I am not at all surprised, however, that attractiveness influences the amount of time spent looking at a women’s profile. In a society where women are daily scrutinized in media and in real life for their looks, this attitude clearly translates to social media. I think it would be interesting to see, in addition to amount of time spent looking at pictures and likes/interests based on a person’s attractiveness, the participants’ judgment of their character or friendliness. I would hypothesize that more attractive pictures would lead to more friendly ratings because we often make snap judgments about a person based on exterior qualities.

  4. December 3rd, 2014 at 12:04 | #4

    I assume that the study used a Western (American) college population for their sample, in which case the there is a lot to account for in terms of cultural influence, intentions, and habit. This “first impression” study would be ideal to extend across generations/age, and across cultures. If we are to assume that mating instincts are to account for any portion of these results, which would help explain the unconscious attentiveness for attractiveness, especially for females, then there should probably be a bell curve of this effect across age. Furthermore, irregardless of what the current popular emphasis is, American culture has been characteristically materialistic. A comparison of the effects found in this study across generations of Americans, as well as across cultures would allow for greater understanding as to how much the results were influenced by social habit, and how much was natural instinct. It might be interesting to see what parts people generally look at first. I would assume most people begin with the picture, but there is also an aspect of habit in this, assuming that the experimenters used the typical picture at top right or top centered orientation. It would be interesting to see whether the habit persist when the picture is put in a less conventional place such as bottom left corner.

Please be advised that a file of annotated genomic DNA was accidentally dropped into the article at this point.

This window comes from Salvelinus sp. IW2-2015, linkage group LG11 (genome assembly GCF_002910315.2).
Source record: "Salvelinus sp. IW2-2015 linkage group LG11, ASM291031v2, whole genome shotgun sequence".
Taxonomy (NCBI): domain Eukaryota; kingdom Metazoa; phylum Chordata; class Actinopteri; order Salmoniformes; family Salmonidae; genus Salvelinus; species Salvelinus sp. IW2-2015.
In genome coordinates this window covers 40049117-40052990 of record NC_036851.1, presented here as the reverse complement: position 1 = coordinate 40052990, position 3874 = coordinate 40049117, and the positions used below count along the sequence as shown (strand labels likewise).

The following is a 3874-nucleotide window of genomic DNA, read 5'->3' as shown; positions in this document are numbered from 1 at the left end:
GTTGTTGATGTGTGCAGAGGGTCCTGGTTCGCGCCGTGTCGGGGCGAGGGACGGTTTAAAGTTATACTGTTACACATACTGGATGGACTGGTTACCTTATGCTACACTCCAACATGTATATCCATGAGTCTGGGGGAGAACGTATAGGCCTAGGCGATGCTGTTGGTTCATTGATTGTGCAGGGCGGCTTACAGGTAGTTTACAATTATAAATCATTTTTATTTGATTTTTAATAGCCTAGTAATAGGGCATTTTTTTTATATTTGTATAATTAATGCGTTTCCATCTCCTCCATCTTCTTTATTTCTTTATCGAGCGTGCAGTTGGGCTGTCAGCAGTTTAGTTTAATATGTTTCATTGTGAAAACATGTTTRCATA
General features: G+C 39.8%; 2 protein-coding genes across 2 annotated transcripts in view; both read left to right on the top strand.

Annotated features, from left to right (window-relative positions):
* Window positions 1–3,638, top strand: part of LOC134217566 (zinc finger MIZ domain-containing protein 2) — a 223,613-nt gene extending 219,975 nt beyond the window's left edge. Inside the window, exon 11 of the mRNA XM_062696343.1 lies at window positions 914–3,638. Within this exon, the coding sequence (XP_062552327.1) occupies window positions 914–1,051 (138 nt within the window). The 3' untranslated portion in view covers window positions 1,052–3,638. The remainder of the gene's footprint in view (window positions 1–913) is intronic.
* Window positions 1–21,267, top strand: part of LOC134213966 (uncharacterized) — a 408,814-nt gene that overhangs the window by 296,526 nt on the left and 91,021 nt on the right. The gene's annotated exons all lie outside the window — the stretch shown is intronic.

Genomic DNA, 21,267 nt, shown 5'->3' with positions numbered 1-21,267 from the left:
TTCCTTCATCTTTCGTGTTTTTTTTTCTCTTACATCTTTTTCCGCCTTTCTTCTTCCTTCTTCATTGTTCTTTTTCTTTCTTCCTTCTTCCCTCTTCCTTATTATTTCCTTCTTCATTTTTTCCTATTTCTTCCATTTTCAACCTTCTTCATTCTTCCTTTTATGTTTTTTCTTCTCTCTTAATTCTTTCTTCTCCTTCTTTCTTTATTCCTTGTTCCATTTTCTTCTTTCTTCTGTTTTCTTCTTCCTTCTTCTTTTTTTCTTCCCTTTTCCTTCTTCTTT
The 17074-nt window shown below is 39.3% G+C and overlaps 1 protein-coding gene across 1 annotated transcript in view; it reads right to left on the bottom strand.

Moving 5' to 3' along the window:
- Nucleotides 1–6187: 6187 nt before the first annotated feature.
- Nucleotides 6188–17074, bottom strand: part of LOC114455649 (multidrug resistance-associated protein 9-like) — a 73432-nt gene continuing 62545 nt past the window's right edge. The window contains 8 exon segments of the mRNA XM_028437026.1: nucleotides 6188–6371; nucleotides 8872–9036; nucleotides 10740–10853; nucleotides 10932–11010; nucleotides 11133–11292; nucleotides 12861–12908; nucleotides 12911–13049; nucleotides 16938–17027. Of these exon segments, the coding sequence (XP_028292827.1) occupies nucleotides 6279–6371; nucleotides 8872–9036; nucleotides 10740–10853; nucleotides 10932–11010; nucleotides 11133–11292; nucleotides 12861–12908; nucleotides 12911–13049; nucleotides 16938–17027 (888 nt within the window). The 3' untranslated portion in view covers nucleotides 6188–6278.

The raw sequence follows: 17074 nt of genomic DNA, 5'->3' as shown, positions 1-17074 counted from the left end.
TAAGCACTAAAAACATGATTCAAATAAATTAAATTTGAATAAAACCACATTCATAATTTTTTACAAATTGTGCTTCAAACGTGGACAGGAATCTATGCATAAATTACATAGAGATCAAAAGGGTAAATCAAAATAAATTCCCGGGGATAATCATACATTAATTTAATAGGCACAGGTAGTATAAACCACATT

5. October 20th, 2015 at 18:33 | #5

    I have a few thoughts on this article. The first thing that stuck out to me was the fact that participants looked at the attractive female longer longer than attractive males. I would have hypothesized that this would be moderated by gender of the participant—males would look longer at an attractive women. However, because the sample was predominantly women, this can’t be the case. I think it says a lot about our culture that both genders looked longer at the attractive female: maybe that we put too much pressure on women to be “attractive.”

    The article notes that this “is sort of like the context that influences where the attention is spent.” Top down processes certainly could have an effect here, as we expect to see certain things on facebook profiles. Additionally, more and more facebook is designing its newsfeed so it is mainly photos and videos rather than text. This might make it harder for important information, like About Me or Interests, to get through.

  6. ruhe
    October 21st, 2015 at 00:36 | #6

    This article basically examines how people pay attention to male and female differently online. The author states that when people are checking female profiles they tend to focus on the attractiveness while when it comes to male, they would pay more attention to their interests and hobbies. However, there are several problems regarding to the author’s research.

    First, the author fails to determine the edge between “attractive” and “unattractive”. Those photos being selected need ratings on themselves to prove if the author’s standard of attractiveness is reliable. Second, the author only provides photos of a facial image of the person, which might fail to give the participants information about their physical body condition. Some people might pay more attention to how others’ body look like other than the attractiveness of their faces, especially regarding to male. Third, the sample might be selected from college students so the experiment result should be only applied to college students as well. In the article, the researcher didn’t mention anyone paid much attention to the “About Me” section. I think the reason might be the personal information of college students look alike, but if we examine people who are working, things might be completely different. Employer probably would spend more time on “About Me” section as part of the employee’s resume. Thus external attractiveness is not a huge factor of whether people will be hired or not.

    Another thing I am interested in is that college students pay much attention to male students’ “Likes and Interests” section, which might correspond to people see more of male’s job and social status when they start to work. For example,it’s possible that popular and strong interests like athlete in a varsity team matches males who have higher social status in the future. It would be really interesting if these two factors indeed have some relationships.